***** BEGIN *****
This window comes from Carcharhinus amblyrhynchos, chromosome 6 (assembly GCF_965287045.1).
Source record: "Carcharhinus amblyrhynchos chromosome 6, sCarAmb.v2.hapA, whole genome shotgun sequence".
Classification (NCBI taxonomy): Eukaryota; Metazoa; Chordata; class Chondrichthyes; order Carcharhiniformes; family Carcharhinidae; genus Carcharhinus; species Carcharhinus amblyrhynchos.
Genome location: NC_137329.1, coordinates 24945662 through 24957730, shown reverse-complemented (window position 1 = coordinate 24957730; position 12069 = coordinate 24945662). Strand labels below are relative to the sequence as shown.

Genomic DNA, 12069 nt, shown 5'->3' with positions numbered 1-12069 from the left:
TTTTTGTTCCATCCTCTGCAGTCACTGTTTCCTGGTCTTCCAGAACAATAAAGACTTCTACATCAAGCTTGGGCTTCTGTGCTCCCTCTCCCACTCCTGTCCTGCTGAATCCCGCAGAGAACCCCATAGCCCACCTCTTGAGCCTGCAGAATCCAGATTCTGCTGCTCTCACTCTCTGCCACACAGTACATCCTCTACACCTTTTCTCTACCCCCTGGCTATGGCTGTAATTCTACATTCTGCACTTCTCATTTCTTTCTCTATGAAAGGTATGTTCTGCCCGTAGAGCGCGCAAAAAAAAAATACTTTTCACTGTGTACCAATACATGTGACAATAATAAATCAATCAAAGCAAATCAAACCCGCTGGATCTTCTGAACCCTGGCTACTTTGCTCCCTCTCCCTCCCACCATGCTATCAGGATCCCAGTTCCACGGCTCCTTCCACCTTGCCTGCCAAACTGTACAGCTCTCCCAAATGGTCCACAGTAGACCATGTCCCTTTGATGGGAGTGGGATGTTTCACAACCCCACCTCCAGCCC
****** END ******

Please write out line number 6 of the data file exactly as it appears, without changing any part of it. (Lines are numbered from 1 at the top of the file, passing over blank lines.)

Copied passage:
TTTTTGTTCCATCCTCTGCAGTCACTGTTTCCTGGTCTTCCAGAACAATAAAGACTTCTACATCAAGCTTGGGCTTCTGTGCTCCCTCTCCCACTCCTGTCCTGCTGAATCCCGCAGAGAACCCCATAGCCCACCTCTTGAGCCTGCAGAATCCAGATTCTGCTGCTCTCACTCTCTGCCACACAGTACATCCTCTACACCTTTTCTCTACCCCCTGGCTATGGCTGTAATTCTACATTCTGCACTTCTCATTTCTTTCTCTATGAAAGGTATGTTCTGCCCGTAGAGCGCGCAAAAAAAAAATACTTTTCACTGTGTACCAATACATGTGACAATAATAAATCAATCAAAGCAAATCAAACCCGCTGGATCTTCTGAACCCTGGCTACTTTGCTCCCTCTCCCTCCCACCATGCTATCAGGATCCCAGTTCCACGGCTCCTTCCACCTTGCCTGCCAAACTGTACAGCTCTCCCAAATGGTCCACAGTAGACCATGTCCCTTTGATGGGAGTGGGATGTTTCACAACCCCACCTCCAGCCC